Ohio Gov. John Kasich sought to portray himself as compassionate conservative and touted his gains in the polls in New Hampshire when he visited the Iowa State Fair on Tuesday.
His soapbox speech, which had to be moved indoors because of rain, contained little of the red meat typically doled out when Republican presidential candidates address Iowa crowds. Instead, his speech hit on topics ranging from aid to Africa, treating Alzheimer's disease and expanding Medicaid in Ohio.
“When a young boy or girl dies in Africa, we all lose a little bit of ourselves,” Kasich said while discussing his empathy for the continent.
Kasich recalled a recent conversation with a voter who said he was “a conservative, but I have a big heart.”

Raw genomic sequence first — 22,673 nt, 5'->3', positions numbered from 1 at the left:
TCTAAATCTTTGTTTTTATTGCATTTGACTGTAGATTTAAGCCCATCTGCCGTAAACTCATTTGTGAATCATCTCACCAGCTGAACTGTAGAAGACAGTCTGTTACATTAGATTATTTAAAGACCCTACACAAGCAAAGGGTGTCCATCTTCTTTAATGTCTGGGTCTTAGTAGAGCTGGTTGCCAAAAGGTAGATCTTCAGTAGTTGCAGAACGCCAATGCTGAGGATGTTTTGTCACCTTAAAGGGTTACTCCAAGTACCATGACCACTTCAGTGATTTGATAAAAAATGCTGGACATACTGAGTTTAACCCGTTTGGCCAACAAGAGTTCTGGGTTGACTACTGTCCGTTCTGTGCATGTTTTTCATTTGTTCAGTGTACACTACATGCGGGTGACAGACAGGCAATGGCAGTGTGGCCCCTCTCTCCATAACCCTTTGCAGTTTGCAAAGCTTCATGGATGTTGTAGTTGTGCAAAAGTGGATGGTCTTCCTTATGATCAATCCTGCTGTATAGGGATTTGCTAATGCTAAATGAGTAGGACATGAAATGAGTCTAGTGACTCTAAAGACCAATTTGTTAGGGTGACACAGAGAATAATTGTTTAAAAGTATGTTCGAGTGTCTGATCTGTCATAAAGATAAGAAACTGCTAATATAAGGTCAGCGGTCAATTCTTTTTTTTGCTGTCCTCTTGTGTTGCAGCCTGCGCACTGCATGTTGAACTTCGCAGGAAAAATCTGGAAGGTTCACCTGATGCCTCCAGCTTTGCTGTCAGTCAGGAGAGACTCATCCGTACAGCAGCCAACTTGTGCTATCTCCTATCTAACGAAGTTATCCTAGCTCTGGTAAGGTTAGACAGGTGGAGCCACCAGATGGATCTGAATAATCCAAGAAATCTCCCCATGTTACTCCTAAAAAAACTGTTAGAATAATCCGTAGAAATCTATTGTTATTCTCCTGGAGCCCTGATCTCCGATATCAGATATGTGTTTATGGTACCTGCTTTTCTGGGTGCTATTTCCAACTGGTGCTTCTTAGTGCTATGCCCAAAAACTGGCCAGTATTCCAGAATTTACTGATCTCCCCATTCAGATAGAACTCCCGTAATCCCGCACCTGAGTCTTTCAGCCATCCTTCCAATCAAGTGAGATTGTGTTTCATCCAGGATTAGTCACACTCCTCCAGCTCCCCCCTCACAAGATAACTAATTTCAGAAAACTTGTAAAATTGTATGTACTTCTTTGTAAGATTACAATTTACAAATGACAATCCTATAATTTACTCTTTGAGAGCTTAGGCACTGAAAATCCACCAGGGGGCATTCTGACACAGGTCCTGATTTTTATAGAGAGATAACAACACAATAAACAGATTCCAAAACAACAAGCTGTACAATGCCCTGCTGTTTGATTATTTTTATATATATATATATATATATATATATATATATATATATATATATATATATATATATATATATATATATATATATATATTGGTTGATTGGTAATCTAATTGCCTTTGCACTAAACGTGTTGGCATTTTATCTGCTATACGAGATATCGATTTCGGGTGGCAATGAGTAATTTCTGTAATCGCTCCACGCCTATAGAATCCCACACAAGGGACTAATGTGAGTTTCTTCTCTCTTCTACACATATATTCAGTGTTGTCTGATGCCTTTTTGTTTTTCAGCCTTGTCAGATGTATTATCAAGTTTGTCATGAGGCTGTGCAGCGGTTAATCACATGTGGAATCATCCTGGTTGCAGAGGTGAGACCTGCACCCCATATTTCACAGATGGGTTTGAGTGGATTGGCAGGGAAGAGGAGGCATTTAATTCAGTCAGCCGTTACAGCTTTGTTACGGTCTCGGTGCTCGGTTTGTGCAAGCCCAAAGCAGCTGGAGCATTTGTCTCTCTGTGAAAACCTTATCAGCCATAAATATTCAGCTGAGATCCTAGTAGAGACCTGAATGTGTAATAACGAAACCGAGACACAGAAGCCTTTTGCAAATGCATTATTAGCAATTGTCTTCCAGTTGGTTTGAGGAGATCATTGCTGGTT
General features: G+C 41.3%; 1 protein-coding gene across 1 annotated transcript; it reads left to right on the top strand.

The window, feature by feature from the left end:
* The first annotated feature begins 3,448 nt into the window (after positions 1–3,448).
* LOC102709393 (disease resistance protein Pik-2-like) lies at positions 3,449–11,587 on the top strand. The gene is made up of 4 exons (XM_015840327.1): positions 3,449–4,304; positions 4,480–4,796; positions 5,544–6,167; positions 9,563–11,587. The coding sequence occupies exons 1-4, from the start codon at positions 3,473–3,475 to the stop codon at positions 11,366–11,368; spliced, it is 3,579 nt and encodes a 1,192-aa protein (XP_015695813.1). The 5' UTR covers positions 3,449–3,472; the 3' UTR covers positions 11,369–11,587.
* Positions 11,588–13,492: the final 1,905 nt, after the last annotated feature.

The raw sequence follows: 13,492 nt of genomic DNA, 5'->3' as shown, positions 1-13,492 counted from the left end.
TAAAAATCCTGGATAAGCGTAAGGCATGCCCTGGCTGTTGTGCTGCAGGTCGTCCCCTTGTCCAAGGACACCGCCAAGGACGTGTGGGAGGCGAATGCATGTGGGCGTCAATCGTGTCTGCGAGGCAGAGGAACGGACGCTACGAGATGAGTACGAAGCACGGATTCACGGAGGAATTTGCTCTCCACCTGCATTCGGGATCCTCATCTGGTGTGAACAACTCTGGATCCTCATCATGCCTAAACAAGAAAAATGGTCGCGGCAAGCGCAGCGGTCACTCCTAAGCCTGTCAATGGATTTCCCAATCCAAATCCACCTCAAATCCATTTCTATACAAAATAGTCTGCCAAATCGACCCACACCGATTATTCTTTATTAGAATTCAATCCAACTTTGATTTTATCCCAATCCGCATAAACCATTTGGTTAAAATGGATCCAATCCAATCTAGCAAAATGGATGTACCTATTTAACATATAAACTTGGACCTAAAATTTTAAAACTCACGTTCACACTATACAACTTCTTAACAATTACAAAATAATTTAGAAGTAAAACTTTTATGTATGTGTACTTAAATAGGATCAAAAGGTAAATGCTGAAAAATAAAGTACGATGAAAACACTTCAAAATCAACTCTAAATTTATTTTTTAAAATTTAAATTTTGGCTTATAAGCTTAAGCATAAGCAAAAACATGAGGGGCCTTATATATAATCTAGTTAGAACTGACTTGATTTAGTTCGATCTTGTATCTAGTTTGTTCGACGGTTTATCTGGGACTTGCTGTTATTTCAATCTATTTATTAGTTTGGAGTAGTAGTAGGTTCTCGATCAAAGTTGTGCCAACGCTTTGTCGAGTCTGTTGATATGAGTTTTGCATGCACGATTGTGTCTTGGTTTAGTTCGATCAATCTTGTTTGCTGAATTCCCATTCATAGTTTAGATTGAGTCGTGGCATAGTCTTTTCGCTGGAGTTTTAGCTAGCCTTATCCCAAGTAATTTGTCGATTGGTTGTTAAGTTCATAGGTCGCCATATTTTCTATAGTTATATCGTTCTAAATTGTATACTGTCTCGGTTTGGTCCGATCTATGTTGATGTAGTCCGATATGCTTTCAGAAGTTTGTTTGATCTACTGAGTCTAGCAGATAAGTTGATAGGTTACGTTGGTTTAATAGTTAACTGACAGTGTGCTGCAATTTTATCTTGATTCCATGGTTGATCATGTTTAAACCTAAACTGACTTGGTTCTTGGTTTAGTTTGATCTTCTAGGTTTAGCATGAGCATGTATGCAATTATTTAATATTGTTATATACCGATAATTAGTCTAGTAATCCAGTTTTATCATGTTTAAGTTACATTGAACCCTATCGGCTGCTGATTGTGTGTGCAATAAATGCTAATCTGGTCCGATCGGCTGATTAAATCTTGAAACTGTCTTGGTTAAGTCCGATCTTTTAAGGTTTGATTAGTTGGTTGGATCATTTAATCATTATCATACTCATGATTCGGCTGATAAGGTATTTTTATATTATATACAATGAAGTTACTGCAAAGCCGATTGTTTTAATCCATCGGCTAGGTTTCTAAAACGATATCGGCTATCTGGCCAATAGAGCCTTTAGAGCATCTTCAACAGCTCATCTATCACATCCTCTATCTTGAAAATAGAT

“Why don’t you change that, why don't you say it this way: ‘I’m a conservative with a very big heart,’ because they’re not mutually exclusive,” he recalled telling the man.
Kasich is expected to stake most of his campaign in New Hampshire, forgoing the Hawkeye State where his decision to expand Medicaid and calls for promoting a pathway to legalization for illegal immigrants may not sit well with the state’s more conservative voters.
In an interview with NBC News’ Kelly O’Donnell while at the fair, the GOP governor touted his gains in recent polls in the Granite State.
“I’m in this thing because I believe I can win. And in the short period of time, I’m getting closer and closer to the top of the critical state of New Hampshire,” he said.